Gee, it seems that Jack Graham doesn't hold to the Baptist Faith & Message, which states, "Regeneration, or the new birth, is a work of God's grace whereby believers become new creatures in Christ Jesus. It is a change of heart wrought by the Holy Spirit through conviction of sin, to which the sinner responds in repentance toward God and faith in the Lord Jesus Christ. Repentance and faith are inseparable experiences of grace."

James said...

I was curious about his belief that Calvinism squashes missionary zeal. I'd like to think the Calvinist David Brainerd inspired the likes of other Calvinist missionaries such as Henry Martyn, William Carey, and Adoniram Judson. I'm sure others have brought this up, but it's still mind boggling. He remembers not those who have ruled over us and faithfully taught the word of God,as our Lord Christ is the same yesterday, today and forever!

The Monk said...

Question for theological consideration: Is it possible to hold a legitimate belief in substitutionary atonement without also holding to particular redemption?

Scripture Searcher said...

Poor Jack Graham! He and the many others of his theological clan or club must always decide whether to seek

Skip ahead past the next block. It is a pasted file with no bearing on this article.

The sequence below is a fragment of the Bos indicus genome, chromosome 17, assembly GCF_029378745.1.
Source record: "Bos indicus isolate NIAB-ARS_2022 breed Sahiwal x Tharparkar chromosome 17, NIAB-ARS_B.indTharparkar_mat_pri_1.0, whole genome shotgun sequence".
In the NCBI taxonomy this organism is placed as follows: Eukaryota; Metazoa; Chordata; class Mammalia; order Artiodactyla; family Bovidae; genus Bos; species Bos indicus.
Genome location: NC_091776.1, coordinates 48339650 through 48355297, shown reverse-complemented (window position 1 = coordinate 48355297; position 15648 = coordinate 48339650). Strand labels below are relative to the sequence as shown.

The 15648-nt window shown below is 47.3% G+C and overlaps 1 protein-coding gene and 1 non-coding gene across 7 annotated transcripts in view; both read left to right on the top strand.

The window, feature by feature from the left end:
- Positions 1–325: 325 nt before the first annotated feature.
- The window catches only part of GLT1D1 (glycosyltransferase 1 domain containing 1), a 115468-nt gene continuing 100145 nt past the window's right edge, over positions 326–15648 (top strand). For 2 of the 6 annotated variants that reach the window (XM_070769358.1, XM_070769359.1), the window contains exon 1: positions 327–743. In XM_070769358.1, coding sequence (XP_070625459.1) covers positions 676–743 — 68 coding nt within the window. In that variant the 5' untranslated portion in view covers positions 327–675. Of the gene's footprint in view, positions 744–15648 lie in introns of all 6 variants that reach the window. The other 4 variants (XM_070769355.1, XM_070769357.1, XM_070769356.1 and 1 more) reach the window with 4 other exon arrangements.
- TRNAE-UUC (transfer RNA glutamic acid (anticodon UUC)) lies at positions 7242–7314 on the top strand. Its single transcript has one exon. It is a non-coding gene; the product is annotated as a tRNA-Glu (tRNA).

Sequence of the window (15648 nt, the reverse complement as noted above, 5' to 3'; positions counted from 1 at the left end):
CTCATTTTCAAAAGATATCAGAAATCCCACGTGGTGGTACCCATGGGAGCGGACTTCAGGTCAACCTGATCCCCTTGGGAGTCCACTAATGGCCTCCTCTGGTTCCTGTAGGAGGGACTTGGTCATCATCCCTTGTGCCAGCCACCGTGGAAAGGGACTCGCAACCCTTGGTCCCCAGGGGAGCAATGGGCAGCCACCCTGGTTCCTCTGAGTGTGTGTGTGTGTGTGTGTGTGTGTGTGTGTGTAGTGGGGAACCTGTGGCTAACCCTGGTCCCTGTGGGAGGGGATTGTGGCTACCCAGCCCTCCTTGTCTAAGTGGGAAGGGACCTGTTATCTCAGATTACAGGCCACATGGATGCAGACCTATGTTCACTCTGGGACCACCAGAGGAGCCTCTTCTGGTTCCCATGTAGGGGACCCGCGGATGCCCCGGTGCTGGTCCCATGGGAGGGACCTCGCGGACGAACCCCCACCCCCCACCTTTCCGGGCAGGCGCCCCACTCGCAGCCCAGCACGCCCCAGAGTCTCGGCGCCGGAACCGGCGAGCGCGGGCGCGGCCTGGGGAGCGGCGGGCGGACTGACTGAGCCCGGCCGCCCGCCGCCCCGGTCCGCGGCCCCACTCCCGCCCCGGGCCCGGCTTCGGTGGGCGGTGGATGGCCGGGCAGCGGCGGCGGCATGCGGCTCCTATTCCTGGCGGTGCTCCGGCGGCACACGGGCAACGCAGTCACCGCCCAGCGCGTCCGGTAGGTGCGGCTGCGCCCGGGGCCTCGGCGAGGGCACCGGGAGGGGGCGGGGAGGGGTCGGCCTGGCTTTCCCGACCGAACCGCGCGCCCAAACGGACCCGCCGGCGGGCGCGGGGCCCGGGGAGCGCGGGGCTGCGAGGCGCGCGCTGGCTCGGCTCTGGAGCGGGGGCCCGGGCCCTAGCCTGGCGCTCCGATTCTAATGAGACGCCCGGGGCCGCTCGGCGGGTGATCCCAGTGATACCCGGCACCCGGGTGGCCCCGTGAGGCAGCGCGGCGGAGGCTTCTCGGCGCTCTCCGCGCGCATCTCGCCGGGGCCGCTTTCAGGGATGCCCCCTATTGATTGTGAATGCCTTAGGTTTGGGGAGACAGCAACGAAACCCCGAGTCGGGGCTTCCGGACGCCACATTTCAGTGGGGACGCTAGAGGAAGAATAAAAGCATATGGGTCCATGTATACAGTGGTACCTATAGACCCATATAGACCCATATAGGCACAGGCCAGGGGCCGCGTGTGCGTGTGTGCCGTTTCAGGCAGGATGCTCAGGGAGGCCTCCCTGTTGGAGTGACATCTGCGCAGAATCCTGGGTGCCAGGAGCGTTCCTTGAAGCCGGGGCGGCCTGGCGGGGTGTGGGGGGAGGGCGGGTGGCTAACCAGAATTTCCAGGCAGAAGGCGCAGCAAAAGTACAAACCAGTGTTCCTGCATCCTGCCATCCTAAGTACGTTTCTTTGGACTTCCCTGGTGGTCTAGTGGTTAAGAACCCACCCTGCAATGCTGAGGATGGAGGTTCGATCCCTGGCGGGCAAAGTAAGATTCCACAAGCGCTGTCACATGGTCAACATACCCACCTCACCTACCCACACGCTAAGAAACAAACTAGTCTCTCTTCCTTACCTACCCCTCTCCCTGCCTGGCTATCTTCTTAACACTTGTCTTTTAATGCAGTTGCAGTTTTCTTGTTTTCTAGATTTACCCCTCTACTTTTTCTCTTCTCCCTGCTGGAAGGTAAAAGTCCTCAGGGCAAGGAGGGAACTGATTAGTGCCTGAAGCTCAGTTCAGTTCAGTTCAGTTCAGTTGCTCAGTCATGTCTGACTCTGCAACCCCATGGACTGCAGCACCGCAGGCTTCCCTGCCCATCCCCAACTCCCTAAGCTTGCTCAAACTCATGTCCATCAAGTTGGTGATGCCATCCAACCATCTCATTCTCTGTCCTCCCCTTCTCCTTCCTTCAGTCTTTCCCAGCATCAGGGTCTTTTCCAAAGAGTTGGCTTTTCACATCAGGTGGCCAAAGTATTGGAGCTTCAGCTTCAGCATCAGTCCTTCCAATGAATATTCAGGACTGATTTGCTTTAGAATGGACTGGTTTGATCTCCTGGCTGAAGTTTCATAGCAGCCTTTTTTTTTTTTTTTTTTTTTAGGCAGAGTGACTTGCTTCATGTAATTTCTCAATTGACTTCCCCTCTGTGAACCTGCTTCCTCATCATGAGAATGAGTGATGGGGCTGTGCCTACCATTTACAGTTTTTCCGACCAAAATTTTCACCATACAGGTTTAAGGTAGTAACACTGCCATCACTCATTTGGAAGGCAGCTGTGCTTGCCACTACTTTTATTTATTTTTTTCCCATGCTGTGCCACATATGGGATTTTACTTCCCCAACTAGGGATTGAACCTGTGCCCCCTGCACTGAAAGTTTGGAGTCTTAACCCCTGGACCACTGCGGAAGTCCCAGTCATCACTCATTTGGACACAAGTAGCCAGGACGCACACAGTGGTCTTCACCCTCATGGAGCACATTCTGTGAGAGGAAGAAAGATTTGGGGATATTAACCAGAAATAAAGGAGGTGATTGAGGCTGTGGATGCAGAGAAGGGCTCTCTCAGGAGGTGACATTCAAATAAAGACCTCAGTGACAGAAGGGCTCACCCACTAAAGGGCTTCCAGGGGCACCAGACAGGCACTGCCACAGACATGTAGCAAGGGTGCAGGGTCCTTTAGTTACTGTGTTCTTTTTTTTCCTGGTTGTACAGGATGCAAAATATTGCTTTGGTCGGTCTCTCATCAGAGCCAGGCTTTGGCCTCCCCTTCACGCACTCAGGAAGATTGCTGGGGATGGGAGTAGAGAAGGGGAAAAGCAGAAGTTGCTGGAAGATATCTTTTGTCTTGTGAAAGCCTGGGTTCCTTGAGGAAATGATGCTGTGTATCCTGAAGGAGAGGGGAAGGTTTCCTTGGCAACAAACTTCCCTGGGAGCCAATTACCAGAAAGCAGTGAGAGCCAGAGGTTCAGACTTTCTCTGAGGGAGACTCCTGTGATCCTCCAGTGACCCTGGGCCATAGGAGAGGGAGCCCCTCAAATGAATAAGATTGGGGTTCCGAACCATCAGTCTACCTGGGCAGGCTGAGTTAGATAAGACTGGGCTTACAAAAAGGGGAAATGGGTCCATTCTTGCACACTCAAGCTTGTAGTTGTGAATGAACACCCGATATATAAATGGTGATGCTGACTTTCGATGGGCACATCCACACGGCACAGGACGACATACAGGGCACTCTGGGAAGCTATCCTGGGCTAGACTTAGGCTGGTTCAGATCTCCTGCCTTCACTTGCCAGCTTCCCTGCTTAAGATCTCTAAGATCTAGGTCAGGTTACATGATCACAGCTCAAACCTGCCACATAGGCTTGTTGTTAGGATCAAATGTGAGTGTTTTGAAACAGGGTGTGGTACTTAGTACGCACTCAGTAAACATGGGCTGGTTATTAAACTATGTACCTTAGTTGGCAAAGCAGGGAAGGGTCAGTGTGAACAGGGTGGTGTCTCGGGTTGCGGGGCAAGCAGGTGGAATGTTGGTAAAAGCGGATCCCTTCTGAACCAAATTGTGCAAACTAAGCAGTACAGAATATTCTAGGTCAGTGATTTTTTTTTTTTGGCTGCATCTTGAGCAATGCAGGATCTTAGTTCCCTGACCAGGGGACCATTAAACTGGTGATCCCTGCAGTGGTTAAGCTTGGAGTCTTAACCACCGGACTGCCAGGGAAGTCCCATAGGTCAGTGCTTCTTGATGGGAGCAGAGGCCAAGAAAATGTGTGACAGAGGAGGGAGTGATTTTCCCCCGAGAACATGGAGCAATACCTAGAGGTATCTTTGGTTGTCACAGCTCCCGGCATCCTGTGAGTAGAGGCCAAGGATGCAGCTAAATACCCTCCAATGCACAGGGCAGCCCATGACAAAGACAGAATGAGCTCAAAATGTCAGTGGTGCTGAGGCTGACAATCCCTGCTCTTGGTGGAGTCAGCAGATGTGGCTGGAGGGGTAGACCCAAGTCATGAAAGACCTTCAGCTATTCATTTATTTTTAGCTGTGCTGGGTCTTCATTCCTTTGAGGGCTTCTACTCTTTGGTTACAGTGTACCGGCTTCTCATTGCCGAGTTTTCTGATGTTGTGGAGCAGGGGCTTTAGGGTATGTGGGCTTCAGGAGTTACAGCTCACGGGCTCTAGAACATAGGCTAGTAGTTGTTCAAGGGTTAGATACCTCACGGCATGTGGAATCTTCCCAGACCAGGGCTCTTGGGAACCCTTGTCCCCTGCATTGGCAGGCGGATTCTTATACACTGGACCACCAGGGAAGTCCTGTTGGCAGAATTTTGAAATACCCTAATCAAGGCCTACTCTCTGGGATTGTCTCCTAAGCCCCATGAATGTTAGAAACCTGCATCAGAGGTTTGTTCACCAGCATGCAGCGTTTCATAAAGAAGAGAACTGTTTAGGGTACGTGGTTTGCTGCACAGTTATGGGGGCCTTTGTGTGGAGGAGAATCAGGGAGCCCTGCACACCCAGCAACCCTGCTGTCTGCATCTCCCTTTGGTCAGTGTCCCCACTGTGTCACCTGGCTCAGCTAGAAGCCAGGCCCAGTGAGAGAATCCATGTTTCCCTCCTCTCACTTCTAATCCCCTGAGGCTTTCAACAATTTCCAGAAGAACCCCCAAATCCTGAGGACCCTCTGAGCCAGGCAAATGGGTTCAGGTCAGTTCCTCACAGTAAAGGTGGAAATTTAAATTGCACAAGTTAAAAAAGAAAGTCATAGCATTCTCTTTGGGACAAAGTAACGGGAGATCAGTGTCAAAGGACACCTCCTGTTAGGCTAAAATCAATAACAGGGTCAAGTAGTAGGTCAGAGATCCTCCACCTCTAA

(1) the approval of God by faithfully, honestly and truthfully teaching the sacred scriptures OR (2) the approval of those that pay his salary, etc.

It is the decision all of us
make on a regular basis. GOD HELP US ALL TO BE TRUE TO HIS WORD WHATEVER THE COST!

GeneMBridges said...

However, James White doesn’t go on to deal with the theology of the text. He just makes an exegetical observation about the difference between “Jerusalem” (the leaders) and “your children” and moves on.

Ynottony, on the one hand you acknowledge that White has not dealt with the theology of the text well, and then you ask questions about what he may or may not argue, then you make a guess about how he would interpret this text through a decretal grid. If he has not dealth with the theology of the text well and you don't know how he may or may not address it, then how can you make any comment about how he would interpret the passage? Why not deal with what he has actually written?